Risk factors you may not be able to control
- Drugs (medication or recreational)
- Genetic factors
These are still things you should be aware of. With more information and science, there is becoming less and less things we can no longer affect.
The ripple effect and momentum
It's hard to specify with the body. One thing affects another thing and we get a diseasome. Where nearly all diseases (including obesity) are influencers of other diseases, with some linchpins like visceral fat binding a lot of diseases together.
Though in your journey of health, you'll have health stumbles that have been accumulating for years, as you improve one area, other areas will be affected and improve as well. Synergy can work either way, use it to your advantage. Slow the momentum of negative health down, until it stops. Then turn it around. Trying to reverse things overnight will only cause more damage. Take your time. Slow it down until you're no longer getting worse, only then do you begin to try and improve and create an unstoppable momentum towards better health.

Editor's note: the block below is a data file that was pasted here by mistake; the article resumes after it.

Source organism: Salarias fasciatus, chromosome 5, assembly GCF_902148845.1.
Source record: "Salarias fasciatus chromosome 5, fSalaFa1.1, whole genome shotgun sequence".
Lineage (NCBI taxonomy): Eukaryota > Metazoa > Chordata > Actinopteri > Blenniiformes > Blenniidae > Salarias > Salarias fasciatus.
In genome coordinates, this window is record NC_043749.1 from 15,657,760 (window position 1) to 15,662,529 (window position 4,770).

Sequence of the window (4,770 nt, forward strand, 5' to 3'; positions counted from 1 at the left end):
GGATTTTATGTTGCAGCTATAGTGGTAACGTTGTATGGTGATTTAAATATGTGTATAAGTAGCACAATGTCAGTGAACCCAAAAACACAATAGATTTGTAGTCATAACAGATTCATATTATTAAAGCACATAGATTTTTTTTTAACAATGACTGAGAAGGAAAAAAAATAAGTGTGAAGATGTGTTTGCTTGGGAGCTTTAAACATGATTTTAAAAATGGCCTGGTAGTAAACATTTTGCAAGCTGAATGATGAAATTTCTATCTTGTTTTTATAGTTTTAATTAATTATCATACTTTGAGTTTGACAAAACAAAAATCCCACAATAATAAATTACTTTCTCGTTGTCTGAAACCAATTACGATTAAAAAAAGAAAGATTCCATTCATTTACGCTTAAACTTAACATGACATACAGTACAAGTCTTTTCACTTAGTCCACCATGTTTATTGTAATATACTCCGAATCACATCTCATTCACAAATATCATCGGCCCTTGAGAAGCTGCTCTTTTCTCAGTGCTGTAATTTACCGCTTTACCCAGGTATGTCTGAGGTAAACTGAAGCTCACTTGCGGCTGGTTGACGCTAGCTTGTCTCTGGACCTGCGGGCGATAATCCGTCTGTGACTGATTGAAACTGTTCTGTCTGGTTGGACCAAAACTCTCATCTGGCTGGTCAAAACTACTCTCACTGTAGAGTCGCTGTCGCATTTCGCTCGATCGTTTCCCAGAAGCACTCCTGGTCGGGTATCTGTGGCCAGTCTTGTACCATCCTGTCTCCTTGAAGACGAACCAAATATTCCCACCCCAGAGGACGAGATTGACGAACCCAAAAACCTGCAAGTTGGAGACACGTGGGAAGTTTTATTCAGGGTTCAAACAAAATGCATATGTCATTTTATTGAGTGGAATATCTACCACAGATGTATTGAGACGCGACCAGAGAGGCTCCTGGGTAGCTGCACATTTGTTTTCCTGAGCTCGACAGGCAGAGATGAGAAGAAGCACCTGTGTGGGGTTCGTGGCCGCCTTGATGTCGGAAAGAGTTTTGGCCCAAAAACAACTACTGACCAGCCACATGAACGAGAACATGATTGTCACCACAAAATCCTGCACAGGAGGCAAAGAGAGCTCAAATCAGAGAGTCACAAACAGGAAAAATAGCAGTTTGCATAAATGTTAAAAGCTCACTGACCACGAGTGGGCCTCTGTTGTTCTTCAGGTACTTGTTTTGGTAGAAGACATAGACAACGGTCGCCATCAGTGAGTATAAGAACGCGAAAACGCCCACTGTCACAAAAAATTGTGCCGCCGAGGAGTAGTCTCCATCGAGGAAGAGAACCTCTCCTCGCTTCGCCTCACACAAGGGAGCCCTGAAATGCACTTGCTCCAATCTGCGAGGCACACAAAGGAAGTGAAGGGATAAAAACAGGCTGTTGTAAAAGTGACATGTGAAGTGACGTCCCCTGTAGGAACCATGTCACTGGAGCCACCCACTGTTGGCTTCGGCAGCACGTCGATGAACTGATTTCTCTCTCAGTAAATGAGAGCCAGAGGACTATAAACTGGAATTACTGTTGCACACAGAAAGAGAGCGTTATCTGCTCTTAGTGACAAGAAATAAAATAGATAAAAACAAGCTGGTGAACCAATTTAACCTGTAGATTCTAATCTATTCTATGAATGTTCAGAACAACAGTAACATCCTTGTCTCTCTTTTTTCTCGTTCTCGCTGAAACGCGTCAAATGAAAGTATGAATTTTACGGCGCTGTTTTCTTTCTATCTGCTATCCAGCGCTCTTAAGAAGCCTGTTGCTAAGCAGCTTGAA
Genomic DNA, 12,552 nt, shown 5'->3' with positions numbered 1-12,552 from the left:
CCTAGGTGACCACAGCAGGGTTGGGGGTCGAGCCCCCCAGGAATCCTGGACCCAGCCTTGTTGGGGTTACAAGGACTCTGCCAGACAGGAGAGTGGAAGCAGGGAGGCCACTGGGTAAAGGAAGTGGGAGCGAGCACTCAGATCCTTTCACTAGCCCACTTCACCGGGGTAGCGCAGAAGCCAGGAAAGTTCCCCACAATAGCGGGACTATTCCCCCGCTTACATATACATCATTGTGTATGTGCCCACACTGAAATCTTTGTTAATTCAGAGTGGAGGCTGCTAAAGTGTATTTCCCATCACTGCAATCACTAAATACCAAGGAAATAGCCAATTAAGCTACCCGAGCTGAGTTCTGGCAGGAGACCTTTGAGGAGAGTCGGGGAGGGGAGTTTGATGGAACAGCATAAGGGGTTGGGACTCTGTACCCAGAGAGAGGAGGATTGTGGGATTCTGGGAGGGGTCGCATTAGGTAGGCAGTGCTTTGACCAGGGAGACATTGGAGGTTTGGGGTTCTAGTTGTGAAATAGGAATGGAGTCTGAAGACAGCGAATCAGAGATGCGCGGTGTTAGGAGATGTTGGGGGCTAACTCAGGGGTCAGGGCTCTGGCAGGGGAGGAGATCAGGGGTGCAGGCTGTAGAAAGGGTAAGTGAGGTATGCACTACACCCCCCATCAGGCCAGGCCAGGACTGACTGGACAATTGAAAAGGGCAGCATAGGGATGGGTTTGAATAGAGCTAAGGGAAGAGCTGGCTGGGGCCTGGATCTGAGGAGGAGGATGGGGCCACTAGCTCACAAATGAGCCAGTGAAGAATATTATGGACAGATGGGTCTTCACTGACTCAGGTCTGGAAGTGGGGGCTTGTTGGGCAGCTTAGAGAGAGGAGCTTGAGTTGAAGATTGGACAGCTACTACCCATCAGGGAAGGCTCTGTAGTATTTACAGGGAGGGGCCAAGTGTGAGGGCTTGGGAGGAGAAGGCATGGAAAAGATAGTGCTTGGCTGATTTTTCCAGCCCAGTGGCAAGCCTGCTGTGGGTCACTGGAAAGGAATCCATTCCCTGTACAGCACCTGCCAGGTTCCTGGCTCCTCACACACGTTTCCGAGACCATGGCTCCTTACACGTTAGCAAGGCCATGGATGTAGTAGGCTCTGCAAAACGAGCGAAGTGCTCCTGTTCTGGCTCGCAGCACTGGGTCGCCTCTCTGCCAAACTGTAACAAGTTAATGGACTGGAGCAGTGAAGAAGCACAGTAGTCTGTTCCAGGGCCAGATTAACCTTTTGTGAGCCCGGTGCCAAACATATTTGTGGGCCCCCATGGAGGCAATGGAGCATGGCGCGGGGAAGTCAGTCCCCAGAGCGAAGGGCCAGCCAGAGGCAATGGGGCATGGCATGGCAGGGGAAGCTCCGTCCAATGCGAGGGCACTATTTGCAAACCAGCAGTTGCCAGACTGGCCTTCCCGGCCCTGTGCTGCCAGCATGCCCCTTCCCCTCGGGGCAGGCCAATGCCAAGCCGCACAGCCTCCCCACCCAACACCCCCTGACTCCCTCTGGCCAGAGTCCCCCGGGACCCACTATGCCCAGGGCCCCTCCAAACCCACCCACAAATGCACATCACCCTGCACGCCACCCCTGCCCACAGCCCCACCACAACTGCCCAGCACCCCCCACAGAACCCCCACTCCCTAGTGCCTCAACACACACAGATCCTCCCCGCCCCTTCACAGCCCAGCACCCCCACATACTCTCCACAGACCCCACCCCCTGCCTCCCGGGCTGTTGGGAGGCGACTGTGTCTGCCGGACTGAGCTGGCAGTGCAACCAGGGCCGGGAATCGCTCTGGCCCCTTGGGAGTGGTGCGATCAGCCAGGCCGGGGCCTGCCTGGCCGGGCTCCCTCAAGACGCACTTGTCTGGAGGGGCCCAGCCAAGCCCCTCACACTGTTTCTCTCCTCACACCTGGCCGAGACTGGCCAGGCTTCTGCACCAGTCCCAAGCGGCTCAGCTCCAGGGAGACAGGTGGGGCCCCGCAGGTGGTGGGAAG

Sam Yang from an early age has been obsessed with connecting the dots between martial arts and efficiency, health, mindset, business, science, and habits to improve optimal well-being. For more info, join his newsletter. You can also connect to All Out Effort on Facebook and Twitter.